Notes from the Naturalist Week 35: Nature Preschool at HCMA
Growth and change are inevitable. We bear witness to our children’s growth, may it be daily, monthly or within the course of a year. It is undeniable; they grow, they change and they move forward. And so it is that the school year is coming to a close but yet set before us is an incredible amount of growth. Look deep within nature at this very moment and you will see a beautiful sight. Look closer at the Hemlock trees, notice the brighter green at the very tips of the branch: growth! Look at the maple saplings, do you see that new bud: growth! Now look at your child, do you see how they use their words to problem solve, their eyes in observing a tiny flower on the forest floor, or their ears to hear that bird in the far tree: growth!
What a year it was for the wondrous Oak Tree! It certainly was a boom year for the crop – which means you can bet that the Squirrel and Chipmunk population may grow just a little bit in the next several months! During one of our muddy spring days we noticed how an acorn had sprouted out and were taking up roots to grow. Teacher Deanna, a curious gardener that she is, took home a handful and planted them with her family. So you see, that oak sapling your child brought home was a lovely gift form the generous and caring hands of a very special Teacher! Plant your tree with care, it will need lots of room to grow and it fully enjoys sun!
“Like many trees, oaks have irregular cycles of boom and bust. Boom times, called “mast years,” occur every 2-5 years, with few acorns in between. But the why and how of these cycles are still one of the great mysteries of science. Scientific research can tell us what a mast year is not. A mast year is not a predictor of a severe winter. Unfortunately, plants and animals are no better at predicting the future than we are.”
“Strangely, mast years are not simply resource-driven. Sure, a wet, cool spring can affect pollination and a hot, dry summer can affect acorn maturation. But annual rainfall and temperature fluctuations are much smaller in magnitude than acorn crop sizes. In other words, weather variables cannot account for the excessive, over-the-top, nutty production of acorns in a mast year. So what does trigger a mast year? Scientists have proposed a range of explanations—from environmental triggers to chemical signaling to pollen availability—but our understanding is hazy and the fact is that we simply don’t know yet.”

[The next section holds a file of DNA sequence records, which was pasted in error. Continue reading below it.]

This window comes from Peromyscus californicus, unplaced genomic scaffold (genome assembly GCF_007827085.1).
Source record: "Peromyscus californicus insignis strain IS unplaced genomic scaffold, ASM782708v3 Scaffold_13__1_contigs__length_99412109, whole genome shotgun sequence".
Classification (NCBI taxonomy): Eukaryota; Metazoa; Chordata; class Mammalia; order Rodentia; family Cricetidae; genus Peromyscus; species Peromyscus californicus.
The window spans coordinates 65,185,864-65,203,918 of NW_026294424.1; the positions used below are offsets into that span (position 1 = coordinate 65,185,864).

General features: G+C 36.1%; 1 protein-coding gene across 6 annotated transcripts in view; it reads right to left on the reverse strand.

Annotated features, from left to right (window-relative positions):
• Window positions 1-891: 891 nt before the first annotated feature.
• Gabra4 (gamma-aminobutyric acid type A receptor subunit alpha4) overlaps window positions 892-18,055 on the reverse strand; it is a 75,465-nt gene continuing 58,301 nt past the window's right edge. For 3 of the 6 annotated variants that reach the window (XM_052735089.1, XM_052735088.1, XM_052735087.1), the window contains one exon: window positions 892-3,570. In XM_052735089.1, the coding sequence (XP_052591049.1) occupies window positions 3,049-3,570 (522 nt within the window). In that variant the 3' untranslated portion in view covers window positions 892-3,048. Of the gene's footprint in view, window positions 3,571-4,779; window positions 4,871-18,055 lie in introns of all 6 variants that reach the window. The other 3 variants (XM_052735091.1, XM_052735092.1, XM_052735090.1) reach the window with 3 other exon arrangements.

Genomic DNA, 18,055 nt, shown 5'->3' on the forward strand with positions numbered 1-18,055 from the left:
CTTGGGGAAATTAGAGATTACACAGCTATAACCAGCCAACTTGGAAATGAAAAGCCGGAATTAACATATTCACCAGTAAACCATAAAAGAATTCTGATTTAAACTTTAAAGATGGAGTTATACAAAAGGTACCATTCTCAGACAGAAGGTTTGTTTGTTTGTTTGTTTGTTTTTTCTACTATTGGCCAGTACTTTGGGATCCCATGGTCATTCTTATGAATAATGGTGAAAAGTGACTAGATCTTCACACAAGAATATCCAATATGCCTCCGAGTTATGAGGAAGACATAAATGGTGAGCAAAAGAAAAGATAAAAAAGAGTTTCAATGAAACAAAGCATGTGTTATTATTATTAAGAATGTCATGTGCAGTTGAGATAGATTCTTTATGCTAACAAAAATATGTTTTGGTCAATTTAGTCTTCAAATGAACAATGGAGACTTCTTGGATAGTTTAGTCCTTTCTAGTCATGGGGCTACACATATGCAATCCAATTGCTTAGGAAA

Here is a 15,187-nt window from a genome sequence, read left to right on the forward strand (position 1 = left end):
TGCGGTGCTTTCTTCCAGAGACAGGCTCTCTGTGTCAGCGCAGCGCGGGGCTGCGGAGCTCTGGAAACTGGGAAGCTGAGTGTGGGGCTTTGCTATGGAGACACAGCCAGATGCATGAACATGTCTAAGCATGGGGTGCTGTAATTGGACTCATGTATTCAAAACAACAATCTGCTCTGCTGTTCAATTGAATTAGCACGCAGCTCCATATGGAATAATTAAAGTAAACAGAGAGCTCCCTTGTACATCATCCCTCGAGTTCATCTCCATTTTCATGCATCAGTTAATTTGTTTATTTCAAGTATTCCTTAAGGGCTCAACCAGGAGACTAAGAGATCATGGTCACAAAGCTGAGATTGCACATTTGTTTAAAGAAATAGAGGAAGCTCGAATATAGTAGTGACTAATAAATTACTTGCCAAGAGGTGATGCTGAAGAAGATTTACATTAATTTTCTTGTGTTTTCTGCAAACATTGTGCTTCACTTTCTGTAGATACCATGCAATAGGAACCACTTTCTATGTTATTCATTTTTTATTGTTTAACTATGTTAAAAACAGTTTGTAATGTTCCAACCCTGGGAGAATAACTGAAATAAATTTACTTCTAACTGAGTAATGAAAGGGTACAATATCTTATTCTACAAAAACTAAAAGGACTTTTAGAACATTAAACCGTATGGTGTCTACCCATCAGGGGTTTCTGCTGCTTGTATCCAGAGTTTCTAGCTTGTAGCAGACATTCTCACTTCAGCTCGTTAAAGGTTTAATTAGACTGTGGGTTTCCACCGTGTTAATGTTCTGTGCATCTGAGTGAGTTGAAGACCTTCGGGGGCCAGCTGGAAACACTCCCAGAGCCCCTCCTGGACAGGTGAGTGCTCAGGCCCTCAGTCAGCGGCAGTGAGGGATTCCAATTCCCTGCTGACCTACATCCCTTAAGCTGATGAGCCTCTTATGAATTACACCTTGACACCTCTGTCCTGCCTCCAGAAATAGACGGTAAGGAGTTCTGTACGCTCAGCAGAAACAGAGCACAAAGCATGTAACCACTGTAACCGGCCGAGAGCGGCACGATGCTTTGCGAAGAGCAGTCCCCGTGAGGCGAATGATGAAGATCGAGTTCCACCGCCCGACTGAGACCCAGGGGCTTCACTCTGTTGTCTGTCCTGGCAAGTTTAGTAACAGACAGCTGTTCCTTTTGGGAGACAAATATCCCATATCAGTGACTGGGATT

“Boom and bust cycles of acorn production do have an evolutionary benefit for oak trees through “predator satiation.” The idea goes like this: in a mast year, predators (chipmunks, squirrels, turkeys, blue jays, deer, bear, etc.) can’t eat all the acorns, leaving some nuts for growing into future oak trees. Years of lean acorn production keep predator populations low, so there are fewer animals to eat all the seeds in a mast year. Ultimately, a higher proportion of nuts overall escape the jaws of hungry animals.”
“Whatever the reasons and mechanisms behind acorn cycles, mast years do have ecological consequences for years to come. More acorns, for example, may mean more deer and mice. Unhappily, more deer and mice may mean more ticks and, possibly, more incidences of Lyme disease. Many animals depend upon the highly-nutritious acorn for survival. Oak trees, meanwhile, depend upon boom and bust cycles, and a few uneaten acorns, for theirs.” -http://blogs.massaudubon.org
Before I sign off for the summer, my departing words to you are this: Take your kids outside, even in the rain! Let them be muddy and wet. Challenge them to try new things. Take them off trail, have them balance on logs, and rocks. Throw rocks into the river! Hike up and down! Read maps, listen to birds and sit under the stars. We grow through experiences and memories guide us through the best and worst of times. Don’t fret about the academics, it will come! Nature is a great classroom that inspires us all! I urge you to let nature help your child further develop their core strength, their endurance to keep up and go the distance and let it surprise you. The growth in all areas will come, but please, let nature help your child grow!